When it comes to mortgage rates, all else is never equal. Three other factors will complicate or even offset the impact of the recent rise in mortgage rates, even if rates continue to climb: the strengthening economy, expanding inventory, and looser mortgage credit:

  1. A post-recession economic recovery tends to push interest rates higher as demand for credit increases and if investors start to worry more about inflation. Furthermore, the Fed has said it will taper its bond-buying only if the economy seems strong enough to weather it. Both through market forces and the actions of the Fed, rising rates should be accompanied by a strengthening economy.
  2. Inventory has been expanding for the past six months on a seasonally adjusted basis. More for-sale inventory on the market slows price gains: in fact, the Trulia Price Monitor and other price indexes have been slowing down before the May rate spike could have affected prices, pointing to expanding inventory as a likelier explanation for the price slowdown. While rising rates and expanding inventory should both slow down prices, these same two factors should pull sales in opposite directions. All else equal, rising rates should slow sales, but expanding inventory should boost sales – since more homes can be sold if there are more homes for sale. Therefore, even though this month’s sales data should be slowed by sales, it could be lifted by rising inventory.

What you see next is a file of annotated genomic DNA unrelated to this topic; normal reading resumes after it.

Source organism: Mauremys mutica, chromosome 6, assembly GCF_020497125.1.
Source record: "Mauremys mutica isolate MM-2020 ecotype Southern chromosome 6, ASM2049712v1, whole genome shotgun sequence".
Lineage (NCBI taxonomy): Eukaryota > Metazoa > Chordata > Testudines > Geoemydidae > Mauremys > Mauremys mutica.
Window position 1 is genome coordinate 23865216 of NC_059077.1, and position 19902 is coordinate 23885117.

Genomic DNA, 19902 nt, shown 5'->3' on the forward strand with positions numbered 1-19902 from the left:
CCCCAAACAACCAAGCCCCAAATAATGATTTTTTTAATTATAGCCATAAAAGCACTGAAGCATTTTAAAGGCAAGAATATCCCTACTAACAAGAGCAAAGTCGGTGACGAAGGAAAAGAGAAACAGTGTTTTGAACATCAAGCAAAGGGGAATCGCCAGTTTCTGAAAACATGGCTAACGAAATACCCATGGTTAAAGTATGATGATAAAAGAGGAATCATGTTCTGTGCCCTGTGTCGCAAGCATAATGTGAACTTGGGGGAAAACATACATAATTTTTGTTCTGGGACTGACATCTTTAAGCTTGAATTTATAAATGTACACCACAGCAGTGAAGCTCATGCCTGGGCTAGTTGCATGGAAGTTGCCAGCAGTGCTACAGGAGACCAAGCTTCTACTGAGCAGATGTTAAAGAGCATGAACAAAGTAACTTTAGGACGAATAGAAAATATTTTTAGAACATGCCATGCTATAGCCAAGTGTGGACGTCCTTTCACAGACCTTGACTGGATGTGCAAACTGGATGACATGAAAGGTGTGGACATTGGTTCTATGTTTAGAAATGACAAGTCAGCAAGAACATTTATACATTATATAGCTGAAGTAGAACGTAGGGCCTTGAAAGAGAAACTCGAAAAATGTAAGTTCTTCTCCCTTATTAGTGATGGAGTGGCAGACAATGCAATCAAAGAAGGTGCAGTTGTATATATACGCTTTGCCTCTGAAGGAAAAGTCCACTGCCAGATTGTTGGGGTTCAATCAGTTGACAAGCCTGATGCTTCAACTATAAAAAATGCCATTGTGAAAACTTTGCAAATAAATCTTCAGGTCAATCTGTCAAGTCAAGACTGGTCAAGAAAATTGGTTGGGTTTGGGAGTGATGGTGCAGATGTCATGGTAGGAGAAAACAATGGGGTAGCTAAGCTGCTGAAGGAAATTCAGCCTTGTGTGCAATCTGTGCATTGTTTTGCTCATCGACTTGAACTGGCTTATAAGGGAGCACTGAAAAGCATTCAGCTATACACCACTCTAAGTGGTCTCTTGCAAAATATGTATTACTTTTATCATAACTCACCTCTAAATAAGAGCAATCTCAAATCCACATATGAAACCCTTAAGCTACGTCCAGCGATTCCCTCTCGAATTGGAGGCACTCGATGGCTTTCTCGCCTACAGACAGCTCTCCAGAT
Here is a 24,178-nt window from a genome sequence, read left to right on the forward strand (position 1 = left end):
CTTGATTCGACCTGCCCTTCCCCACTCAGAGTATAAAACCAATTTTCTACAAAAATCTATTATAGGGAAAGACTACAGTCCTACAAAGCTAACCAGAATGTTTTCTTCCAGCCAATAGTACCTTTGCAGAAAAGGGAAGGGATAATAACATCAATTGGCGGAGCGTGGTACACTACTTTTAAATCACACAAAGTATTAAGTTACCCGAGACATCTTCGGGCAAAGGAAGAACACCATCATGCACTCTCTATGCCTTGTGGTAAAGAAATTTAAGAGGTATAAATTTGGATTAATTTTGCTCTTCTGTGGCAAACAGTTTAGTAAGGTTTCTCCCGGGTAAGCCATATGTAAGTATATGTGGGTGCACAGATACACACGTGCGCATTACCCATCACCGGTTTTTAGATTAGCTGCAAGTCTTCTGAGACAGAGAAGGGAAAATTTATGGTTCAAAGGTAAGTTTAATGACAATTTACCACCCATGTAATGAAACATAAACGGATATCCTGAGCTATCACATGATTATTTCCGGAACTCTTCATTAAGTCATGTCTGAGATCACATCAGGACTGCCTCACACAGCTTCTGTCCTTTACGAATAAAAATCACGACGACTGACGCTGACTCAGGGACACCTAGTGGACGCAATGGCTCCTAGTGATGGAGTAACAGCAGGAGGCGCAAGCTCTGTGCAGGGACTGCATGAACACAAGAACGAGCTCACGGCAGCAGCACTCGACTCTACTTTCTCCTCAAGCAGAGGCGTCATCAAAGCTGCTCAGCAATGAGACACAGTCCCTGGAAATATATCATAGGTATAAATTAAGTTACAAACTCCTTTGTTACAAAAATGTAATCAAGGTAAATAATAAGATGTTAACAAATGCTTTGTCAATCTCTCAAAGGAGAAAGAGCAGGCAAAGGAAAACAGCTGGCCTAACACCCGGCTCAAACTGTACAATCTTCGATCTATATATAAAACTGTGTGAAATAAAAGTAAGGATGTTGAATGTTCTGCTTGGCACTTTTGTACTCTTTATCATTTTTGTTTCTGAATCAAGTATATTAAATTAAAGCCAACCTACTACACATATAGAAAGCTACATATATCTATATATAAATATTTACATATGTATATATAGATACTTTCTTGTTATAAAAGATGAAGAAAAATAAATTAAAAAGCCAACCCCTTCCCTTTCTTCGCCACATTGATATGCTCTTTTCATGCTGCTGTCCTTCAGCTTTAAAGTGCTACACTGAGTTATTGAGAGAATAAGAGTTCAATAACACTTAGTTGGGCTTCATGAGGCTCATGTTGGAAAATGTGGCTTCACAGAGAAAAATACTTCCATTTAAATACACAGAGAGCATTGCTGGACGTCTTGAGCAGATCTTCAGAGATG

3. Mortgage credit, though still tight, shows signs of loosening for two reasons. First, as they face diminishing demand for refinancing, banks might look to expand their home-purchase lending instead. Furthermore, new mortgage rules coming into effect next year will give banks more clarity about which loans are considered risky, hopefully making banks more willing to write mortgages deemed to be safer. The negative impact of rising rates, therefore, could be partially offset by looser mortgage credit.

All told, the housing market and the economy have a lot of moving parts. Aside from the sharp and immediate effect that rising mortgage rates have on refinancing, the impact of rising rates on the housing recovery is hard to pinpoint. This month’s sales reports, covering new and existing home sales from August, should show some decline from the May rate spike, but mortgage rates are just one of many factors affecting the housing recovery.